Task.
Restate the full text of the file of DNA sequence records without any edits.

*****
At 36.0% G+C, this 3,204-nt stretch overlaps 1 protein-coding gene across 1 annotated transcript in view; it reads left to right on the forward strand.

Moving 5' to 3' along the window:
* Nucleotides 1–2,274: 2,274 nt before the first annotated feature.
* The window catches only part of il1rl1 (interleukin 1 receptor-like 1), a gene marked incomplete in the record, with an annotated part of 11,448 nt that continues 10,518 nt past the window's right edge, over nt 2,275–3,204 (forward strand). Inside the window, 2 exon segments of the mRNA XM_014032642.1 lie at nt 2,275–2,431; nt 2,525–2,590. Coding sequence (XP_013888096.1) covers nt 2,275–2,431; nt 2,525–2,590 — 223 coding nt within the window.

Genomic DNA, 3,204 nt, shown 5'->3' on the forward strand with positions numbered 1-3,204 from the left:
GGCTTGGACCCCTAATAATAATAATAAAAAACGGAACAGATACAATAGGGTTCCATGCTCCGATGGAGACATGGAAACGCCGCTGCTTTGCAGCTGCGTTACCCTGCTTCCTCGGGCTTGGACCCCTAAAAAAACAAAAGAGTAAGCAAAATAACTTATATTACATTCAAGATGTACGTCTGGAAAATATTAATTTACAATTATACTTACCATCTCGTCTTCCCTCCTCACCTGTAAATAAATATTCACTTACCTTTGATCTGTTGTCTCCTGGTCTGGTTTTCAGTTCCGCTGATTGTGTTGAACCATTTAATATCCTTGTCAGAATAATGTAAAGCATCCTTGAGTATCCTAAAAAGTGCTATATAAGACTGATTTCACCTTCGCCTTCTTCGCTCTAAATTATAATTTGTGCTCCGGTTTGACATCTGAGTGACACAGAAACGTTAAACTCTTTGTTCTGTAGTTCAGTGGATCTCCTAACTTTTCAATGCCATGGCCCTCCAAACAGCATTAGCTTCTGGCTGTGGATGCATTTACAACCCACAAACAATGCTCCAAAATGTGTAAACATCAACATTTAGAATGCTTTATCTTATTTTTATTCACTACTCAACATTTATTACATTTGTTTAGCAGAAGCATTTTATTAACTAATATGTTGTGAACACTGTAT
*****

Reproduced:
At 36.0% G+C, this 3,204-nt stretch overlaps 1 protein-coding gene across 1 annotated transcript in view; it reads left to right on the forward strand.

Moving 5' to 3' along the window:
* Nucleotides 1–2,274: 2,274 nt before the first annotated feature.
* The window catches only part of il1rl1 (interleukin 1 receptor-like 1), a gene marked incomplete in the record, with an annotated part of 11,448 nt that continues 10,518 nt past the window's right edge, over nt 2,275–3,204 (forward strand). Inside the window, 2 exon segments of the mRNA XM_014032642.1 lie at nt 2,275–2,431; nt 2,525–2,590. Coding sequence (XP_013888096.1) covers nt 2,275–2,431; nt 2,525–2,590 — 223 coding nt within the window.

Genomic DNA, 3,204 nt, shown 5'->3' on the forward strand with positions numbered 1-3,204 from the left:
GGCTTGGACCCCTAATAATAATAATAAAAAACGGAACAGATACAATAGGGTTCCATGCTCCGATGGAGACATGGAAACGCCGCTGCTTTGCAGCTGCGTTACCCTGCTTCCTCGGGCTTGGACCCCTAAAAAAACAAAAGAGTAAGCAAAATAACTTATATTACATTCAAGATGTACGTCTGGAAAATATTAATTTACAATTATACTTACCATCTCGTCTTCCCTCCTCACCTGTAAATAAATATTCACTTACCTTTGATCTGTTGTCTCCTGGTCTGGTTTTCAGTTCCGCTGATTGTGTTGAACCATTTAATATCCTTGTCAGAATAATGTAAAGCATCCTTGAGTATCCTAAAAAGTGCTATATAAGACTGATTTCACCTTCGCCTTCTTCGCTCTAAATTATAATTTGTGCTCCGGTTTGACATCTGAGTGACACAGAAACGTTAAACTCTTTGTTCTGTAGTTCAGTGGATCTCCTAACTTTTCAATGCCATGGCCCTCCAAACAGCATTAGCTTCTGGCTGTGGATGCATTTACAACCCACAAACAATGCTCCAAAATGTGTAAACATCAACATTTAGAATGCTTTATCTTATTTTTATTCACTACTCAACATTTATTACATTTGTTTAGCAGAAGCATTTTATTAACTAATATGTTGTGAACACTGTAT